China and Why Coal Prices Will Soar

Filed in coal-prices, economy, lead, New Gold, silver by on June 21, 2010 0 Comments

In Beijing, I saw firsthand the unfolding boom serving China’s new and growing disposable incomes. Besides busy shops and restaurants and 5 million cars on the road in Beijing alone, there is something more basic that underlines all of this. In fact, it is more fundamental to the entire story of Asia’s new consumer. It’s energy. Yes, all those factories require power. But so do iPods and air conditioners. So do cell phones and computers. The modern consumer economy is a plugged-in economy that eats electricity like locusts devour crop fields. As a result, China has added power plants as fast as they can make ‘em. China adds more every day, accounting for about 80% of worldwide construction. The Economist reports that the capacity China adds in 2010 will exceed the entire installed base of Brazil. In the next two years, China will produce more power than the U.S. Where does the power come from? About 80% of it comes from coal. Not just coal, but awe-inspiring amounts of the stuff. Consider that in 2000, China used about as much coal as the U.S. Here we are 10 years later, and China consumes three times as much as coal as the U.S. There are a couple of problems with coal. One won’t surprise you, but one may. First, coal is a dirty fuel. You have to spend only a few days in Beijing or any of the big cities to see what burning so much coal does to the sky. This creates many health problems in China, and the Chinese know this. Hence, there has been a lot of money flowing to alternative modes of power generation — like wind and nuclear. The other problem with coal, which might surprise you, is that China may have hard time making more…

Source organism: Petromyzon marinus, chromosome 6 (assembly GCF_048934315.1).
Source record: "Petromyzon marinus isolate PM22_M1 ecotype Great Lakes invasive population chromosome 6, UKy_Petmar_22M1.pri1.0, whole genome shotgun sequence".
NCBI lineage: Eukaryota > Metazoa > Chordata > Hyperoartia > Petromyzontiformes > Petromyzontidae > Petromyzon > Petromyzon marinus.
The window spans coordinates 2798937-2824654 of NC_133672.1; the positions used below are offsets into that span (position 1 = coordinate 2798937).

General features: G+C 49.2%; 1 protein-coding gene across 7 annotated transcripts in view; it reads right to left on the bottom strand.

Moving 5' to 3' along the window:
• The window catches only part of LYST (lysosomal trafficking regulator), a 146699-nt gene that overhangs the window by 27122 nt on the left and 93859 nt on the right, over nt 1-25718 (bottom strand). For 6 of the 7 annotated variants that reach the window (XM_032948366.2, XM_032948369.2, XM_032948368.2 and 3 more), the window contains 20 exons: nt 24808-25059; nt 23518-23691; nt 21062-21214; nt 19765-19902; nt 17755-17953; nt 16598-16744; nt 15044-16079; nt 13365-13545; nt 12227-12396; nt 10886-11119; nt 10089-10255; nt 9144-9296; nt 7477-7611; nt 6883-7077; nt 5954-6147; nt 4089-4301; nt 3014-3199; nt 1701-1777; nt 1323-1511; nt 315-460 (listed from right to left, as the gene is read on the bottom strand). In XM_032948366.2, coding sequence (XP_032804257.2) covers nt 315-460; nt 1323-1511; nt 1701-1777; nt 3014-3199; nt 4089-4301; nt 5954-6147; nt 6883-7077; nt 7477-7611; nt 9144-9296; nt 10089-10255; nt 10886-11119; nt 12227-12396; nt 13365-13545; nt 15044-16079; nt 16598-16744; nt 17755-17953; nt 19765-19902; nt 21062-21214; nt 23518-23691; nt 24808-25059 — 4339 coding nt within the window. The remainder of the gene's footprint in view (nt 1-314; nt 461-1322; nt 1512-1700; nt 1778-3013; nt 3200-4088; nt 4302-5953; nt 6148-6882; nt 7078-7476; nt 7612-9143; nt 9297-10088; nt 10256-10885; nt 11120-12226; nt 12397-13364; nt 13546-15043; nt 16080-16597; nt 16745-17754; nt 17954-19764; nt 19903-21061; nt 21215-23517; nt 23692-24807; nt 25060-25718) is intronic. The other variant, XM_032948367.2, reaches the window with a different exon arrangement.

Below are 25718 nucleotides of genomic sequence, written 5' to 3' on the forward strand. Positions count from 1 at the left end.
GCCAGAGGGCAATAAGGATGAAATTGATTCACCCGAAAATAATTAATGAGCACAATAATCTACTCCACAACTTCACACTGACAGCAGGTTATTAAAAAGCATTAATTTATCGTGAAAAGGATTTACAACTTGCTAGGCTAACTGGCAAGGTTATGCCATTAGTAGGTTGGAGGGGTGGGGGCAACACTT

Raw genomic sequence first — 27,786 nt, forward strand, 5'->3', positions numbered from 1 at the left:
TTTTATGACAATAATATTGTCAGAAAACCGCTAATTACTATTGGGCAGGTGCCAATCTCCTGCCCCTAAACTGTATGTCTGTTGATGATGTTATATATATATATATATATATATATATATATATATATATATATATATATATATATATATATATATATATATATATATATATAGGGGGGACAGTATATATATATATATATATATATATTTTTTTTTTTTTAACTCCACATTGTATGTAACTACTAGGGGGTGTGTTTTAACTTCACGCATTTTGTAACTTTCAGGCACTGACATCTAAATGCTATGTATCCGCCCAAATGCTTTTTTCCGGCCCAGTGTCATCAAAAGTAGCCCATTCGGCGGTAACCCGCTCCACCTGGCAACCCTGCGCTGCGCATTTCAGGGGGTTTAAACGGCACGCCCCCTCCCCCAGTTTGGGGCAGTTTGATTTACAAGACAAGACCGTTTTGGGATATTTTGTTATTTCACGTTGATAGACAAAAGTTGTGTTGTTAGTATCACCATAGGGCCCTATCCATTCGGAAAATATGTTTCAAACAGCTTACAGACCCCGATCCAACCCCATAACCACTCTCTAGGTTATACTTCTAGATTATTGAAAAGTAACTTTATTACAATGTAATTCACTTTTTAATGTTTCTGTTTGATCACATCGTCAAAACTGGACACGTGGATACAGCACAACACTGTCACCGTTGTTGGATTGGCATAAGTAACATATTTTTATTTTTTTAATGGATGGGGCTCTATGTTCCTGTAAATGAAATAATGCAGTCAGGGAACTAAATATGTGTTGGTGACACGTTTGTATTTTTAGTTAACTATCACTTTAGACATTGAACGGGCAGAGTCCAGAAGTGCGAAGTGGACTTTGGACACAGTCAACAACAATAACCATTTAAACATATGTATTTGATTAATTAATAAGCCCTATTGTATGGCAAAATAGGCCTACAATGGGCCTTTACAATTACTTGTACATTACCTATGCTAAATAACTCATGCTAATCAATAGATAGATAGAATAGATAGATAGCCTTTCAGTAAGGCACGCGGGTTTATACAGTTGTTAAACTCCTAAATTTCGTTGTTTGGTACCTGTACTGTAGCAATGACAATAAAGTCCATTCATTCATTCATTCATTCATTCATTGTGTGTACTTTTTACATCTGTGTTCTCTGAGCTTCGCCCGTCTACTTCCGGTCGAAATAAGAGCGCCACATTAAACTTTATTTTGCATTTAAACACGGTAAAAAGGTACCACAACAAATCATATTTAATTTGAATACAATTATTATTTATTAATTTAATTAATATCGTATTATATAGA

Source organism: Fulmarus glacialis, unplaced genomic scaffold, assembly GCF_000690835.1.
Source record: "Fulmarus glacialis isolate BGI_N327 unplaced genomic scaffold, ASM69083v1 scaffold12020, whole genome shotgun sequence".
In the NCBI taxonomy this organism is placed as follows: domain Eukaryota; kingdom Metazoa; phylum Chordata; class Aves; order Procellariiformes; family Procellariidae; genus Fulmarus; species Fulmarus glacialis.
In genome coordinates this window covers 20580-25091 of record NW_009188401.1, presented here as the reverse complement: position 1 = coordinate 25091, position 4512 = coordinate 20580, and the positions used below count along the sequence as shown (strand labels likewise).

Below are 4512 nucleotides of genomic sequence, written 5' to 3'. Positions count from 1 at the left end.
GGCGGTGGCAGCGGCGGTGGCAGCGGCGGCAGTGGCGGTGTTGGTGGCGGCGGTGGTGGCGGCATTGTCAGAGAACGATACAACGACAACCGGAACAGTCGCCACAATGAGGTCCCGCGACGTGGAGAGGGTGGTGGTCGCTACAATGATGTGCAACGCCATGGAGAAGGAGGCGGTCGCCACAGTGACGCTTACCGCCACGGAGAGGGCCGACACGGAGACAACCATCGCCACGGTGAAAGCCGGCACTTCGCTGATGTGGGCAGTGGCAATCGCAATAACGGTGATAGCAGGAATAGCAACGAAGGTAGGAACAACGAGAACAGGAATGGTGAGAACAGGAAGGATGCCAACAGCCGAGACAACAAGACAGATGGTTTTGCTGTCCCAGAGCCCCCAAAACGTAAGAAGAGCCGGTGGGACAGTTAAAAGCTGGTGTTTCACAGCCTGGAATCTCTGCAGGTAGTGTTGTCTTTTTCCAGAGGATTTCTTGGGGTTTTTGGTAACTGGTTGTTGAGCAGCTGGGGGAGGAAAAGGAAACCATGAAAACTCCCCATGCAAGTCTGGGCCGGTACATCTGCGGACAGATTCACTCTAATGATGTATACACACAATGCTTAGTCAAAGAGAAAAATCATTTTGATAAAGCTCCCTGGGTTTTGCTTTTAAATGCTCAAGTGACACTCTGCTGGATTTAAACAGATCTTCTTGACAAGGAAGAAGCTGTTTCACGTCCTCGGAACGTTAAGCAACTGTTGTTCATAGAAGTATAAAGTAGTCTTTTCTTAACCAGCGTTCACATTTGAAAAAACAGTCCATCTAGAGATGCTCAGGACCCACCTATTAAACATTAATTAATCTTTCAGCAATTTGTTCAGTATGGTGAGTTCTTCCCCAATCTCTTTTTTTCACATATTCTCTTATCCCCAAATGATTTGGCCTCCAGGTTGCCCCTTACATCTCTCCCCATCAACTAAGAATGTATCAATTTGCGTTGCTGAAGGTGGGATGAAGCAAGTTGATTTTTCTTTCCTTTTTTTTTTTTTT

Continue Reading »

Teck Resources (TSE:TCK-B) Gains Back Much of Yesterday’s Losses

Teck Resources (NYSE:TCK) (TSE:TCK-B) has gained back about two thirds of yesterday’s 6 percent loss, as growing concerns over how China’s battle with inflation will affect commodity demand. The EU debt crisis has also generated a lot of questions as to how commodity demand will be impacted by the austerity measures many of the countries in the euro zone will have to take, as well as the

Continue Reading »